[R] How to Describe R to Finance People

Frank E Harrell Jr f.harrell at vanderbilt.edu
Fri Jun 4 14:44:01 CEST 2004

Ko-Kang Kevin Wang wrote:
> Hi,
> I've been doing a joint research with someone from the Property
> Department here and she is about to give a presentation on the
> results.  The audience will include people from Property and Finance,
> and she is wondering how to describe R to these people (as I used R to
> do the analyses), since she has never even heard of R before our joint
> research (and has been using SPSS).  The difficult part is she has
> only about 1 ~ 2 minutes to talk about R.
> The following is what I have in mind, any suggestions from people in
> Finance will be greatly appreciated!  (From our research together I
> think it may be safe to assume the audience will know, or at least
> have heard of, basic statistical terminology such as multiple linear
> regression and dummy variables).
> \begin{quote}
> R was originally developed by Dr. Ross Ihaka and Dr. Robert Gentleman
> from the Department of Statistics at the University of Auckland in
> 1992.  It is free and in the last decade it has evolved into one of
> the most powerful statistical software, with over 150 user-contributed
> add-on packages.  It is not only used by statisticians or scientists,
> but also econometricians and people in finance due to its cost (FREE)
> and its powerfulness.

You might say that many professional statisticians consider R to be the 
premier statistical software system.

> Although it has a slightly higher learning curve than SPSS-like
> program, it gets easier to use once one is familiar with it.  One of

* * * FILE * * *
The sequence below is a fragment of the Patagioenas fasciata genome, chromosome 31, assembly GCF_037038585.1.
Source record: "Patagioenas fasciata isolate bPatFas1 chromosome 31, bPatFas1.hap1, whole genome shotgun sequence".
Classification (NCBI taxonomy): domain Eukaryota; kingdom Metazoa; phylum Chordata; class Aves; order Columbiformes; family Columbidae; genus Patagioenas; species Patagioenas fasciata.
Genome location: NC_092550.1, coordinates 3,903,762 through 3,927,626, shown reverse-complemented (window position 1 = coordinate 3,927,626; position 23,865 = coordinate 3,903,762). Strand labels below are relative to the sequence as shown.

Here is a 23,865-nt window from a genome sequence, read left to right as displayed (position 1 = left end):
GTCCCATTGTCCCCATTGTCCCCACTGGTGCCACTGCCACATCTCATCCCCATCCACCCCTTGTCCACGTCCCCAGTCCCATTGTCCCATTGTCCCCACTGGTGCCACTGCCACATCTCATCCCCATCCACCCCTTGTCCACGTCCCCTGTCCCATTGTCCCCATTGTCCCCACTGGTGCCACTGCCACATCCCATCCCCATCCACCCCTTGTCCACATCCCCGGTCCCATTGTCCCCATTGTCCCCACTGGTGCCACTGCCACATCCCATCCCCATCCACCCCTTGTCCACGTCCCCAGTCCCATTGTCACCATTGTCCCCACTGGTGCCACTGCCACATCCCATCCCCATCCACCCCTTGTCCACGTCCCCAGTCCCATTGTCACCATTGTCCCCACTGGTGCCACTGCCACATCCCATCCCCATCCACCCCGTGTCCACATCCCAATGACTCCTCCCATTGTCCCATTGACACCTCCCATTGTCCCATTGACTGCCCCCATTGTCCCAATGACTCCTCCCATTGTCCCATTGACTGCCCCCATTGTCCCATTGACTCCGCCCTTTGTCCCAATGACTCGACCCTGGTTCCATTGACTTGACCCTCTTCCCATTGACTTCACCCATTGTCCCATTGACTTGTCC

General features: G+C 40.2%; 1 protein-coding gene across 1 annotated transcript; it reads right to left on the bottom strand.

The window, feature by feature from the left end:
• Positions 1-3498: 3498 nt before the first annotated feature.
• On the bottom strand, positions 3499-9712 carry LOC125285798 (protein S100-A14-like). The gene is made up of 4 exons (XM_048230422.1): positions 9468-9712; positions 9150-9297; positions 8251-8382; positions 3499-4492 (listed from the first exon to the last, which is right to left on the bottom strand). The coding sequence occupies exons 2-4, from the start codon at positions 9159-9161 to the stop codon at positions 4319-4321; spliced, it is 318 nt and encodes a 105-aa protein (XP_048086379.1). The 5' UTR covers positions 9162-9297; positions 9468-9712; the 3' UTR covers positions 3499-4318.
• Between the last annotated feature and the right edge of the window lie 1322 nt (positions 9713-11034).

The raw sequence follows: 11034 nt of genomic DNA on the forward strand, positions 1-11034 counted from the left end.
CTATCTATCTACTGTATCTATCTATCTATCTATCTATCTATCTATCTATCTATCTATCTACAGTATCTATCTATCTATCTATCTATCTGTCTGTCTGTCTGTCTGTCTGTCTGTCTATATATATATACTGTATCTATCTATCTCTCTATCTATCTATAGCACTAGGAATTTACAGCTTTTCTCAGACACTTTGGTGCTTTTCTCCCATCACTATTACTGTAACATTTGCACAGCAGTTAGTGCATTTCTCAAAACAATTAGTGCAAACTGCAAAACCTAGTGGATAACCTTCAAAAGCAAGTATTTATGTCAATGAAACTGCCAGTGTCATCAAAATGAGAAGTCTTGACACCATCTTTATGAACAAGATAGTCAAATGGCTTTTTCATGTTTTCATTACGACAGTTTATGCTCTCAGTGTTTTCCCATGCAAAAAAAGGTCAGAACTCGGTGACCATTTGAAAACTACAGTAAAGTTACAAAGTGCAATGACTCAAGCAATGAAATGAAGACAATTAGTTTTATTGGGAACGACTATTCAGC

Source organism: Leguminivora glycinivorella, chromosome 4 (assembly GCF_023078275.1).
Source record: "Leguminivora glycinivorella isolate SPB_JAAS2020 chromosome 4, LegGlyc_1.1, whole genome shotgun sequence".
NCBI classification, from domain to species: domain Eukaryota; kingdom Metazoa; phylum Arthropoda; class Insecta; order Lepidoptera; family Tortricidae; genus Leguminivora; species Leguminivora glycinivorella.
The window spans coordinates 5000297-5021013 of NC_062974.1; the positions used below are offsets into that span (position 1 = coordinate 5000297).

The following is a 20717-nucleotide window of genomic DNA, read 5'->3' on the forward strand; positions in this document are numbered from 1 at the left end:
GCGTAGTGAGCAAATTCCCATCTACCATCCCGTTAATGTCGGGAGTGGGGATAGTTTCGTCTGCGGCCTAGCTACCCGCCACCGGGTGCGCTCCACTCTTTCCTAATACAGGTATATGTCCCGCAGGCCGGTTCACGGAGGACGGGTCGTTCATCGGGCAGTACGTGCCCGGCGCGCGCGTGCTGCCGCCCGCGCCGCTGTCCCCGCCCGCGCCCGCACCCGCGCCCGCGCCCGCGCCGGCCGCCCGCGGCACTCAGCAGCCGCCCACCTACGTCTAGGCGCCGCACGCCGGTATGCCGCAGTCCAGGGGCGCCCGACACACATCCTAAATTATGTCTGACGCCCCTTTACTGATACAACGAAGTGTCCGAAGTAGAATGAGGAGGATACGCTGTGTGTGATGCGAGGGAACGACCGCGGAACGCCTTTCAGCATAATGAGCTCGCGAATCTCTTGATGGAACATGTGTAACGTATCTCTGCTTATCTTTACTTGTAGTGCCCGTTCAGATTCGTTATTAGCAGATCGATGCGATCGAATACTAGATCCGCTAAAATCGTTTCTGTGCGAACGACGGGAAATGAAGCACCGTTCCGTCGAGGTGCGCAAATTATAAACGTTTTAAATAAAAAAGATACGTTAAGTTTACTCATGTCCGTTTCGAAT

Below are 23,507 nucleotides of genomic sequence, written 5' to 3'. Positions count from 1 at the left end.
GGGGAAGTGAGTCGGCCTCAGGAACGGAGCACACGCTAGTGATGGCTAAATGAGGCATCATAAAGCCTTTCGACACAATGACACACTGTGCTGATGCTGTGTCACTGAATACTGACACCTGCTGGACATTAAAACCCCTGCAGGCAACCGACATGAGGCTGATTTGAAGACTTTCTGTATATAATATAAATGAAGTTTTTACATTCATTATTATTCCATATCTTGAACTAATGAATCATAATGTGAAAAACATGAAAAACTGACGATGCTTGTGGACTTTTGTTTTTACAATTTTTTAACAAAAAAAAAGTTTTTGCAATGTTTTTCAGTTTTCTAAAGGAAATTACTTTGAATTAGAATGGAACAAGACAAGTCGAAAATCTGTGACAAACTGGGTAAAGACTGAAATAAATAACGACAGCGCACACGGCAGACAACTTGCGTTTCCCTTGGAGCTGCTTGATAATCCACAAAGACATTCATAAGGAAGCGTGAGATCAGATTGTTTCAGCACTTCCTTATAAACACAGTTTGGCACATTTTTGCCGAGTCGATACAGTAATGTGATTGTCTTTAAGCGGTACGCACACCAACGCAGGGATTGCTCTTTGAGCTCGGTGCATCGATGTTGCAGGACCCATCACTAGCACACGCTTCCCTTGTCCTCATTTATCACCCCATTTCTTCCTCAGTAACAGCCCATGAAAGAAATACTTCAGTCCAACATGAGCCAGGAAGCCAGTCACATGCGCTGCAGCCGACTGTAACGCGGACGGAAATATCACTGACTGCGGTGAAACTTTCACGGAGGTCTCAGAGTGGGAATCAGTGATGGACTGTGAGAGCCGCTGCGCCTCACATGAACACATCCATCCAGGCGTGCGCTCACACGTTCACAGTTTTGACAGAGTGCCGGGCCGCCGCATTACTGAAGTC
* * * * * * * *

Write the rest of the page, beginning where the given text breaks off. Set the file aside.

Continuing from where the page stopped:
> the main advantage it has over SPSS-like software is that you do not
> need to explicitly create dummy variables.  You only need to specify
> your dependent variable and independent variables and R will fit it
> (and create dummy variables automatically) for you.

You might mention that transformations may be specified on the fly in 
general, e.g. sqrt(y) ~ x1 + log(x2) in any model.

Sometimes in a presentation (when more time is available) I spend a few 
minutes touting the advantages of command languages even for things in 
which most people think that a WYSIWYG interface is superior.  A good 
example of this is graphviz for drawing diagrams.  I cover this in 

This relates to reproducible analysis which is also surveyed in those notes.

Frank Harrell

> It also has many state-of-art free resources, including manuals,
> contributed tutorials and documentations, online.  A free mailing list
> is also available for people to ask questions and questions are
> usually answered by more experienced users around the world within a
> few hours (sometimes even within minutes).
> \end{quote}
> As mentioned above, she was rather impressed when I mention that one
> does not need to create dummy variables in R.  Therefore I am thinking
> she might be interested in mentioning it in her talk.
> I have never had experience of trying to introduce R to
> non-Scientists, hence I would appreciate any comments!
> Cheers,
> Kevin
> --------------------------------------------
> Ko-Kang Kevin Wang, MSc(Hon)
> SLC Stats Workshops Co-ordinator
> The University of Auckland
> New Zealand
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Frank E Harrell Jr   Professor and Chair           School of Medicine
                      Department of Biostatistics   Vanderbilt University

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